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Thomas Fletcher (Printer)

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1Thomas Fletcher (1762-1802) was baptised in Lancaster in 1762. When he married in Liverpool in 1783, he was described as a pot painter of Shaw’s Brow. For 1783/4 the Lancaster Freemen List contains the entry ‘Thomas Fletcher pot painter of Hanley Green, near Newcastle-under-Line.’ In 1791, described as a ‘pot printer’ he bought land in Shelton and occupied a newly built house. Various partnerships followed.  In 1794 a partnership between Thomas Fletcher and William Tittensor, ‘in the Manufacturing of Porcelain and Earthen Ware’ was dissolved. In 1796 the partnership between Thomas Fletcher and Sampson Bagnall was dissolved, the notice in the London Gazette, 12 April, 1796 noted that “the Business in the Printing Line will be carried on in future  by the said Thomas Fletcher, at his own house’ and in the same year Chester & Mort’s Directory listed Thomas Fletcher as “printer and enameller, Hanley’.

Fletcher soon entered into a further partnership and but in July 1800 there was another dissolution of announcement between Thomas Fletcher, Thomas Thompson and John Hewitt ‘Black-Printers and Manufacturers of Earthen Ware, and carried on under the Firm of Fletcher Thompson and Company’. The following month  an auction was announced ‘ TO BE SOLD BY AUCTION … All those valuable COPPER PLATES, for Black (i.e. overglaze) Printing, late in the possession of Mr Thomas Fletcher, Black Printer of Shelton; comprising upwards of 450 well selected useful Copper Plates, of the most approved Patterns … enquire of Mt. THOMAS BADDELEY, Engraver, Hanley’. Thomas Fletcher died in Liverpool in January, 1802, his widow Ann married Joseph Whalley in 1805 and on 2 May, 1807 the Staffordshire Advertiser carried a notice for sale by auction of ‘A Convenient  DWELLING HOUSE, with the Workhouses, two Warehouses, Printing and Painting Shops, and other Appendages necessary for the business of Enamelling and Printing, situated near the Hew Hall China Manufactory … late in the holding of Mr. Thomas Fletcher, deceased, but now of Mr. Joseph Whalley.’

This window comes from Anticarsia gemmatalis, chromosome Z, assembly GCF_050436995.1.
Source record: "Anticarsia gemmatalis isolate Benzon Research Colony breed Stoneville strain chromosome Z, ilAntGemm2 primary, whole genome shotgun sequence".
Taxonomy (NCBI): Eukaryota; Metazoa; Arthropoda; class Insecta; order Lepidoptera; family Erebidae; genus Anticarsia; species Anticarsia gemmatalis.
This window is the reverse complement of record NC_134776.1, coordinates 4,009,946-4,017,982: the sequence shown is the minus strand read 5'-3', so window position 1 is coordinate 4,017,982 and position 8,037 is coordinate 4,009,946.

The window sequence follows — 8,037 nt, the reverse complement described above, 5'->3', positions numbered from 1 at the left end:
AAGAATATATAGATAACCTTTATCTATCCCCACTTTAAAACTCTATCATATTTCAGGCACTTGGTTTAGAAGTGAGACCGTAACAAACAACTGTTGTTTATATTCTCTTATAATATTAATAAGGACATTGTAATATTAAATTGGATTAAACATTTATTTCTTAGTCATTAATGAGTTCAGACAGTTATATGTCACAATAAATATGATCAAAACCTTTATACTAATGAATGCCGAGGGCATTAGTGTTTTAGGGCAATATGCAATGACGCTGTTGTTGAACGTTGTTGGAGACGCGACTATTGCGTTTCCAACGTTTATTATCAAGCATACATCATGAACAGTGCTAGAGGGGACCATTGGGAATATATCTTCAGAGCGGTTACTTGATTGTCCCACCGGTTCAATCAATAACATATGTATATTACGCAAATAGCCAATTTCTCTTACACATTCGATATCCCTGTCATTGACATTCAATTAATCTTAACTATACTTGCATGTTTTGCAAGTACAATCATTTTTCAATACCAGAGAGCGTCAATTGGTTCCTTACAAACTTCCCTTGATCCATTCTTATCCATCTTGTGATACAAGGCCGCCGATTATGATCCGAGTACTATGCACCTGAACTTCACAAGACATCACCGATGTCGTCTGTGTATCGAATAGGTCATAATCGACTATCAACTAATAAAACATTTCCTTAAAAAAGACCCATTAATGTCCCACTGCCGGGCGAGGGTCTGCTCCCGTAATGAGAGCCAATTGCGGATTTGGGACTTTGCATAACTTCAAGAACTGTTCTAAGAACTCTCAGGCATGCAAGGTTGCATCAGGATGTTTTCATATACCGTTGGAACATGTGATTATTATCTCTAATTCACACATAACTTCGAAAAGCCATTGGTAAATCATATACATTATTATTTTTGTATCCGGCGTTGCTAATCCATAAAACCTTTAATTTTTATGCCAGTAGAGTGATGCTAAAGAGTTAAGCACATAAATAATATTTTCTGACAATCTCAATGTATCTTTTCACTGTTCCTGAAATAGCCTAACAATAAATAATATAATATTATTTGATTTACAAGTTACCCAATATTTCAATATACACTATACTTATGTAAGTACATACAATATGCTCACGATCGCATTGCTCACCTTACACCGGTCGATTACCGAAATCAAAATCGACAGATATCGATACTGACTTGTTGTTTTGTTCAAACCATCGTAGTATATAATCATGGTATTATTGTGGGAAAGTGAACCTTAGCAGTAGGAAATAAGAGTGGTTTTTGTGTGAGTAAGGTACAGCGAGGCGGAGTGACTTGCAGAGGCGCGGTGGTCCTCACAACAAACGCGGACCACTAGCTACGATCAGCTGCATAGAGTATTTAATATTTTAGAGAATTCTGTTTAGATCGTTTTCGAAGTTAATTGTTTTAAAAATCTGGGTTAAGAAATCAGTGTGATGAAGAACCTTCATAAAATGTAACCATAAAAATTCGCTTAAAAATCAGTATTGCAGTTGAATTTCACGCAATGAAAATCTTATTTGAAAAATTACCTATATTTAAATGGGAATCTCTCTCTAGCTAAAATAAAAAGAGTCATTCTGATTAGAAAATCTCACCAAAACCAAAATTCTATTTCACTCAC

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Thomas Fletcher is  variously described as enameller, engraver and pot printer. His signature on prints often includes ‘Shelton’ but does not include ‘sculpsit’ and can therefore only be taken as indicating that he printed with that copper-plate, not that he engraved it.